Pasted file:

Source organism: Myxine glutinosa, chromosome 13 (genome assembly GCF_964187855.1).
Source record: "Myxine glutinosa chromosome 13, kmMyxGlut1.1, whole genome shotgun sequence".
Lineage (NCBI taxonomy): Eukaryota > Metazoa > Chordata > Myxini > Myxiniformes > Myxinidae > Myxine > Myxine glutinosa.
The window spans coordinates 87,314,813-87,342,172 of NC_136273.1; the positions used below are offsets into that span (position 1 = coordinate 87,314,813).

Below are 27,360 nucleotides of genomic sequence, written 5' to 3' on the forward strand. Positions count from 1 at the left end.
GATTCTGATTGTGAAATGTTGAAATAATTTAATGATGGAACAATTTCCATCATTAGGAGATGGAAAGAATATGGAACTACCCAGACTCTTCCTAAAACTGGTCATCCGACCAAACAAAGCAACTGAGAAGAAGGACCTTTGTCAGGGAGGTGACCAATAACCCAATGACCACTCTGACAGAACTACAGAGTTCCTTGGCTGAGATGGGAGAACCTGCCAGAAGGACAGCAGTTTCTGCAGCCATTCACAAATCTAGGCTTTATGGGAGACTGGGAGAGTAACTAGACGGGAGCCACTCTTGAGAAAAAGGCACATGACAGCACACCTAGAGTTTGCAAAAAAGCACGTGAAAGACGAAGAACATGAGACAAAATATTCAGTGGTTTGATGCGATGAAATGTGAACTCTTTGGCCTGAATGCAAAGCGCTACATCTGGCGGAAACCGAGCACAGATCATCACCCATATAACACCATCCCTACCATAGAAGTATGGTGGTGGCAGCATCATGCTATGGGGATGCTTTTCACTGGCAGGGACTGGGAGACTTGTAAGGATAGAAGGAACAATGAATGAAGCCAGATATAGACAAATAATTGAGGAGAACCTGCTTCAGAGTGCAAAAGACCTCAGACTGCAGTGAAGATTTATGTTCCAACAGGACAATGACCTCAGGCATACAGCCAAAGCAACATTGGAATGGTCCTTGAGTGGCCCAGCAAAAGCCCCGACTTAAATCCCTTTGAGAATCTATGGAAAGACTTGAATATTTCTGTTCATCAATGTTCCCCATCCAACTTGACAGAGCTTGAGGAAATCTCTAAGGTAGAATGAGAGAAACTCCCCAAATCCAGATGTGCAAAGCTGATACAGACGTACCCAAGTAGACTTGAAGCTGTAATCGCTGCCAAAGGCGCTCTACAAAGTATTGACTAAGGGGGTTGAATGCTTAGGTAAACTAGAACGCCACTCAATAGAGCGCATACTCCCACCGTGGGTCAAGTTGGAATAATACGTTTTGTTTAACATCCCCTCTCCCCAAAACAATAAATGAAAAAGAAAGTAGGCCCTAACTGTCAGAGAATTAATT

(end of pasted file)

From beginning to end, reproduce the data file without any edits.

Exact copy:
Source organism: Myxine glutinosa, chromosome 13 (genome assembly GCF_964187855.1).
Source record: "Myxine glutinosa chromosome 13, kmMyxGlut1.1, whole genome shotgun sequence".
Lineage (NCBI taxonomy): Eukaryota > Metazoa > Chordata > Myxini > Myxiniformes > Myxinidae > Myxine > Myxine glutinosa.
The window spans coordinates 87,314,813-87,342,172 of NC_136273.1; the positions used below are offsets into that span (position 1 = coordinate 87,314,813).

Below are 27,360 nucleotides of genomic sequence, written 5' to 3' on the forward strand. Positions count from 1 at the left end.
GATTCTGATTGTGAAATGTTGAAATAATTTAATGATGGAACAATTTCCATCATTAGGAGATGGAAAGAATATGGAACTACCCAGACTCTTCCTAAAACTGGTCATCCGACCAAACAAAGCAACTGAGAAGAAGGACCTTTGTCAGGGAGGTGACCAATAACCCAATGACCACTCTGACAGAACTACAGAGTTCCTTGGCTGAGATGGGAGAACCTGCCAGAAGGACAGCAGTTTCTGCAGCCATTCACAAATCTAGGCTTTATGGGAGACTGGGAGAGTAACTAGACGGGAGCCACTCTTGAGAAAAAGGCACATGACAGCACACCTAGAGTTTGCAAAAAAGCACGTGAAAGACGAAGAACATGAGACAAAATATTCAGTGGTTTGATGCGATGAAATGTGAACTCTTTGGCCTGAATGCAAAGCGCTACATCTGGCGGAAACCGAGCACAGATCATCACCCATATAACACCATCCCTACCATAGAAGTATGGTGGTGGCAGCATCATGCTATGGGGATGCTTTTCACTGGCAGGGACTGGGAGACTTGTAAGGATAGAAGGAACAATGAATGAAGCCAGATATAGACAAATAATTGAGGAGAACCTGCTTCAGAGTGCAAAAGACCTCAGACTGCAGTGAAGATTTATGTTCCAACAGGACAATGACCTCAGGCATACAGCCAAAGCAACATTGGAATGGTCCTTGAGTGGCCCAGCAAAAGCCCCGACTTAAATCCCTTTGAGAATCTATGGAAAGACTTGAATATTTCTGTTCATCAATGTTCCCCATCCAACTTGACAGAGCTTGAGGAAATCTCTAAGGTAGAATGAGAGAAACTCCCCAAATCCAGATGTGCAAAGCTGATACAGACGTACCCAAGTAGACTTGAAGCTGTAATCGCTGCCAAAGGCGCTCTACAAAGTATTGACTAAGGGGGTTGAATGCTTAGGTAAACTAGAACGCCACTCAATAGAGCGCATACTCCCACCGTGGGTCAAGTTGGAATAATACGTTTTGTTTAACATCCCCTCTCCCCAAAACAATAAATGAAAAAGAAAGTAGGCCCTAACTGTCAGAGAATTAATT